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Vaginal bleeding late in pregnancy

Clinical Discipline(s)/Organ System(s)
Obstetrics & Gynaecology, Reproduction & Development, Haematology
Progress Test Topic(s)
Women's health
A 26 year old NZ European woman presents to the Emergency Maternity Assessment area, in her second pregnancy. She is 31 weeks pregnant and has developed vaginal bleeding and lower abdominal pain. She had a Caesarean section for her first pregnancy.
Progress Test-Type Questions:   Question 1 | Question 2 | Question 3
Applied Science for Medicine 
   - Anatomy and function of the placenta
   - Physiological changes of the cardiovascular and haematological systems at different stages of pregnancy
   - Perinatal physiology
   - Risk factors for abnormal implantation of the placenta
   - Basic features of blood group antigens and antibodies; Rh(D) status
   - Blood transfusion in pregnancy
   - Pathophysiology of isoimmunisation, haemolytic disease of the newborn (HDN)
Clinical and Communication Skills 
   - Elicit a history from a woman with bleeding late in her pregnancy, with specific reference to risk factors for placenta praevia/abruption/uterine rupture
   - Assessment of severity of clinical bleeding (vital signs, signs of shock)
   - Examination of a pregnant woman, including abdominal assessment of uterine tone and activity, and fetal size and well-being
   - Appropriate use of speculum and/or vaginal examination pending review of ultrasound for placental localisation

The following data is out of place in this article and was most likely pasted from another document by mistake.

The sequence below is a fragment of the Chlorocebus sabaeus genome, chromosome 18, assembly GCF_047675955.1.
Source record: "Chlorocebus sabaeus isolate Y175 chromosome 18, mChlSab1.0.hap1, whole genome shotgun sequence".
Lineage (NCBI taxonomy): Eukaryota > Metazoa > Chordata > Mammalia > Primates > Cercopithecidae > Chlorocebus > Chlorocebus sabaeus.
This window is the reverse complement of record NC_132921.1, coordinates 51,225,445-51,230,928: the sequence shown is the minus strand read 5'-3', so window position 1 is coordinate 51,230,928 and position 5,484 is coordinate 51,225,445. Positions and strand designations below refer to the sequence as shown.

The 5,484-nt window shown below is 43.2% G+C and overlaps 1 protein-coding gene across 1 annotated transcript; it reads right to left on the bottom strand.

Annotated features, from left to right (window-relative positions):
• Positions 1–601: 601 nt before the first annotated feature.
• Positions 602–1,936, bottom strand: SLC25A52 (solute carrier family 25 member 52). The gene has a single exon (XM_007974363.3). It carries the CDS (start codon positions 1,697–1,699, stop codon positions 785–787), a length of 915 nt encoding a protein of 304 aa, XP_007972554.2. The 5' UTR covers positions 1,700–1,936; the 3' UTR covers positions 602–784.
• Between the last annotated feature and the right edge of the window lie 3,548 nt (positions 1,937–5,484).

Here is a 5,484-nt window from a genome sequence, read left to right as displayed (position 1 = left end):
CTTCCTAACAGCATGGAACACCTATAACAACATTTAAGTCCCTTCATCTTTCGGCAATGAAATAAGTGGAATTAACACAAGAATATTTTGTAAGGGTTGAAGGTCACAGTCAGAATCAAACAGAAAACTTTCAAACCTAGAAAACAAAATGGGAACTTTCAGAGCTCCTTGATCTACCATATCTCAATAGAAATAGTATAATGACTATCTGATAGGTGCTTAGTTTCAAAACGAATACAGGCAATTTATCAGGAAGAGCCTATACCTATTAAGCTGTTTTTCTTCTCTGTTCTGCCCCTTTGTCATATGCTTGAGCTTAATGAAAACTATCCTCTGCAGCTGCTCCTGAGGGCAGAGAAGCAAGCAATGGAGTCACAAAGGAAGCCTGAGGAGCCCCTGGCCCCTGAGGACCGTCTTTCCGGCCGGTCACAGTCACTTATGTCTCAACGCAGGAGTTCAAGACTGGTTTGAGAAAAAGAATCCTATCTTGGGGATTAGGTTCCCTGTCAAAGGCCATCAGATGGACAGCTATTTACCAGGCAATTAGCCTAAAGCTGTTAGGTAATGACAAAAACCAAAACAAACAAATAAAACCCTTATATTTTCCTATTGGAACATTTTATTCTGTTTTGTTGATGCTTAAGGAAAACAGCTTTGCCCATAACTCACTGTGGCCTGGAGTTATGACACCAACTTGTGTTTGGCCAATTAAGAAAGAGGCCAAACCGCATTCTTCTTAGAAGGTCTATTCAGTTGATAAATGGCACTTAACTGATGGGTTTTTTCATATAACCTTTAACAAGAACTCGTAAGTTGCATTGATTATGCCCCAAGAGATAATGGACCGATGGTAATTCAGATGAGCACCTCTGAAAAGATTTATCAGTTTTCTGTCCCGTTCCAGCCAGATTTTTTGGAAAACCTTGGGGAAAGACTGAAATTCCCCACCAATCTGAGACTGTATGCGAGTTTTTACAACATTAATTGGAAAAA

- Interpret relevant investigations: full blood count, blood group, Kleihauer test, blood group and hold or crossmatch as indicated, coagulation screen, cardiotocography (CTG), ultrasound
   - Appropriate administration of anti-D
   - Emergency management of acute haemorrhage including resuscitation
   - List the causes of overt and hidden bleeding late in pregnancy
   - Treatment options for late pregnancy bleeding and their urgency, including consideration of antenatal corticosteroids, transfer to hospital with appropriate level neonatal intensive care unit (NICU), mode of delivery
   - Complications of massive antepartum haemorrhage (disseminated intravascular coagulation, multiple organ failure, hysterectomy)
Personal and Professional Skills 
   - Intimate examination and use of a chaperone
   - Screening for family violence in a sensitive manner
   - Balance fetal and maternal wellbeing in clinical decision making
   - Develop the ability to simultaneously clinically assess and manage an acute obstetric scenario
   - Coping with stressful and emotional events
   - Appreciating the role of the anaesthetic team and need for ongoing communication
Hauora Māori 
   - Consideration of patient and whānau needs with regards to ‘breaking bad news
   - Consideration of access to cultural/spiritual support for patient/whānau (including accommodating return of any body parts to whānau if requested)
Population Health 
   - Risk of late pregnancy bleeding and most common contributing factors
   - Consequences of high Caesarean section rate on maternal and perinatal outcomes
   - Appreciation of increased incidence of family violence during pregnancy
Conditions to be considered relating to this scenario
preterm labour, placenta praevia, placental abruption, vaginal trauma, cervical polyps, family violence, haemolytic disease of the newborn (HDN)
Less common but 'important not to miss'
uterine rupture, coagulopathies, cervical cancer
vasa praevia
Related Scenarios
[Late pregnancy complications], [Labour]